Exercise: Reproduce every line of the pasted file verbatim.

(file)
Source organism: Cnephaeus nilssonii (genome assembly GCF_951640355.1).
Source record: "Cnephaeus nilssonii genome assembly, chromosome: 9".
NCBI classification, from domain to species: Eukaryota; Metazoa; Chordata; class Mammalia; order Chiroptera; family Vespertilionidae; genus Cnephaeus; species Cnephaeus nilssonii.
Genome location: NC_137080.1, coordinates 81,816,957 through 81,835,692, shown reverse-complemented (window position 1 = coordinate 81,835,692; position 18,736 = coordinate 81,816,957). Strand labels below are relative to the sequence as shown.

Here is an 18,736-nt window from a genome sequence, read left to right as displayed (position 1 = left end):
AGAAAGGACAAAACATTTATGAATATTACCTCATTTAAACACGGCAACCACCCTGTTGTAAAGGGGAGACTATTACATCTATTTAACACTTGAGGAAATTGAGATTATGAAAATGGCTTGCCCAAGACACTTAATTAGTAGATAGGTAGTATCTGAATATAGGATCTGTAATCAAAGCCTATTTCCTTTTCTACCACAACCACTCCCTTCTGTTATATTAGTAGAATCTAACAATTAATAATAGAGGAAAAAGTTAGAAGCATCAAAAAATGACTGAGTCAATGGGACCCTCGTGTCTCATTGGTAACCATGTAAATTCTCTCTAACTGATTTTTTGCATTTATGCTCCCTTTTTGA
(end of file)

Source organism: Cnephaeus nilssonii (genome assembly GCF_951640355.1).
Source record: "Cnephaeus nilssonii genome assembly, chromosome: 9".
NCBI classification, from domain to species: Eukaryota; Metazoa; Chordata; class Mammalia; order Chiroptera; family Vespertilionidae; genus Cnephaeus; species Cnephaeus nilssonii.
Genome location: NC_137080.1, coordinates 81,816,957 through 81,835,692, shown reverse-complemented (window position 1 = coordinate 81,835,692; position 18,736 = coordinate 81,816,957). Strand labels below are relative to the sequence as shown.

Here is an 18,736-nt window from a genome sequence, read left to right as displayed (position 1 = left end):
AGAAAGGACAAAACATTTATGAATATTACCTCATTTAAACACGGCAACCACCCTGTTGTAAAGGGGAGACTATTACATCTATTTAACACTTGAGGAAATTGAGATTATGAAAATGGCTTGCCCAAGACACTTAATTAGTAGATAGGTAGTATCTGAATATAGGATCTGTAATCAAAGCCTATTTCCTTTTCTACCACAACCACTCCCTTCTGTTATATTAGTAGAATCTAACAATTAATAATAGAGGAAAAAGTTAGAAGCATCAAAAAATGACTGAGTCAATGGGACCCTCGTGTCTCATTGGTAACCATGTAAATTCTCTCTAACTGATTTTTTGCATTTATGCTCCCTTTTTGA